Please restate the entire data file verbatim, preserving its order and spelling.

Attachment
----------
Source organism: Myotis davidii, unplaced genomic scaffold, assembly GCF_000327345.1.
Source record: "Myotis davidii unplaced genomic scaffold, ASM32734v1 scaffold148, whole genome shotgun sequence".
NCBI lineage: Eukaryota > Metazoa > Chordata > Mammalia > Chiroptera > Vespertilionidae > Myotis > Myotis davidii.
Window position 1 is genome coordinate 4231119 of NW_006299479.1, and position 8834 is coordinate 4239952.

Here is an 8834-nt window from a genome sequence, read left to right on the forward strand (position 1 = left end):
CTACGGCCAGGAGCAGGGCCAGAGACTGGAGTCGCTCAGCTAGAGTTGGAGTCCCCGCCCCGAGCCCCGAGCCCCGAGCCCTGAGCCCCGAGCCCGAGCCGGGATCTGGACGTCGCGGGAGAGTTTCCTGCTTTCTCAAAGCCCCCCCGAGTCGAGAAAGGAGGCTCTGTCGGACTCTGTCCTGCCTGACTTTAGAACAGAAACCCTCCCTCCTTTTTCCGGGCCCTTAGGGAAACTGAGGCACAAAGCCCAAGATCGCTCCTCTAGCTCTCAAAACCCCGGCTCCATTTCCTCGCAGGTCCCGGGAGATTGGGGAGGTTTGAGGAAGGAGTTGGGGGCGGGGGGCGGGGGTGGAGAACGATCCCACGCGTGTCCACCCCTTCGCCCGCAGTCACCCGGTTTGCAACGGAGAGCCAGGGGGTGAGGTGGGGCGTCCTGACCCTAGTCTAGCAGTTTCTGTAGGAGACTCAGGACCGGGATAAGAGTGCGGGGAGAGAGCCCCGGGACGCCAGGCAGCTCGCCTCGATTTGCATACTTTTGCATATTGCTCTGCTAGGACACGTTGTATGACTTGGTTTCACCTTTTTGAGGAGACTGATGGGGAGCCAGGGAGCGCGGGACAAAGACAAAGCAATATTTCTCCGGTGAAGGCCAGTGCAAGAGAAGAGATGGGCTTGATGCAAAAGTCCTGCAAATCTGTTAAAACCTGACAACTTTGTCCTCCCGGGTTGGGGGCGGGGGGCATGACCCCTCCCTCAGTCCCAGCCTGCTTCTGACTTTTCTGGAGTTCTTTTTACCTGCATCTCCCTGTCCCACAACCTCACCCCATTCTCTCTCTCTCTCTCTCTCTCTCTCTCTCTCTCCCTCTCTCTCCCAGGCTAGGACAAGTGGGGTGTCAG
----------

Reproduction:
Source organism: Myotis davidii, unplaced genomic scaffold, assembly GCF_000327345.1.
Source record: "Myotis davidii unplaced genomic scaffold, ASM32734v1 scaffold148, whole genome shotgun sequence".
NCBI lineage: Eukaryota > Metazoa > Chordata > Mammalia > Chiroptera > Vespertilionidae > Myotis > Myotis davidii.
Window position 1 is genome coordinate 4231119 of NW_006299479.1, and position 8834 is coordinate 4239952.

Here is an 8834-nt window from a genome sequence, read left to right on the forward strand (position 1 = left end):
CTACGGCCAGGAGCAGGGCCAGAGACTGGAGTCGCTCAGCTAGAGTTGGAGTCCCCGCCCCGAGCCCCGAGCCCCGAGCCCTGAGCCCCGAGCCCGAGCCGGGATCTGGACGTCGCGGGAGAGTTTCCTGCTTTCTCAAAGCCCCCCCGAGTCGAGAAAGGAGGCTCTGTCGGACTCTGTCCTGCCTGACTTTAGAACAGAAACCCTCCCTCCTTTTTCCGGGCCCTTAGGGAAACTGAGGCACAAAGCCCAAGATCGCTCCTCTAGCTCTCAAAACCCCGGCTCCATTTCCTCGCAGGTCCCGGGAGATTGGGGAGGTTTGAGGAAGGAGTTGGGGGCGGGGGGCGGGGGTGGAGAACGATCCCACGCGTGTCCACCCCTTCGCCCGCAGTCACCCGGTTTGCAACGGAGAGCCAGGGGGTGAGGTGGGGCGTCCTGACCCTAGTCTAGCAGTTTCTGTAGGAGACTCAGGACCGGGATAAGAGTGCGGGGAGAGAGCCCCGGGACGCCAGGCAGCTCGCCTCGATTTGCATACTTTTGCATATTGCTCTGCTAGGACACGTTGTATGACTTGGTTTCACCTTTTTGAGGAGACTGATGGGGAGCCAGGGAGCGCGGGACAAAGACAAAGCAATATTTCTCCGGTGAAGGCCAGTGCAAGAGAAGAGATGGGCTTGATGCAAAAGTCCTGCAAATCTGTTAAAACCTGACAACTTTGTCCTCCCGGGTTGGGGGCGGGGGGCATGACCCCTCCCTCAGTCCCAGCCTGCTTCTGACTTTTCTGGAGTTCTTTTTACCTGCATCTCCCTGTCCCACAACCTCACCCCATTCTCTCTCTCTCTCTCTCTCTCTCTCTCTCTCTCCCTCTCTCTCCCAGGCTAGGACAAGTGGGGTGTCAG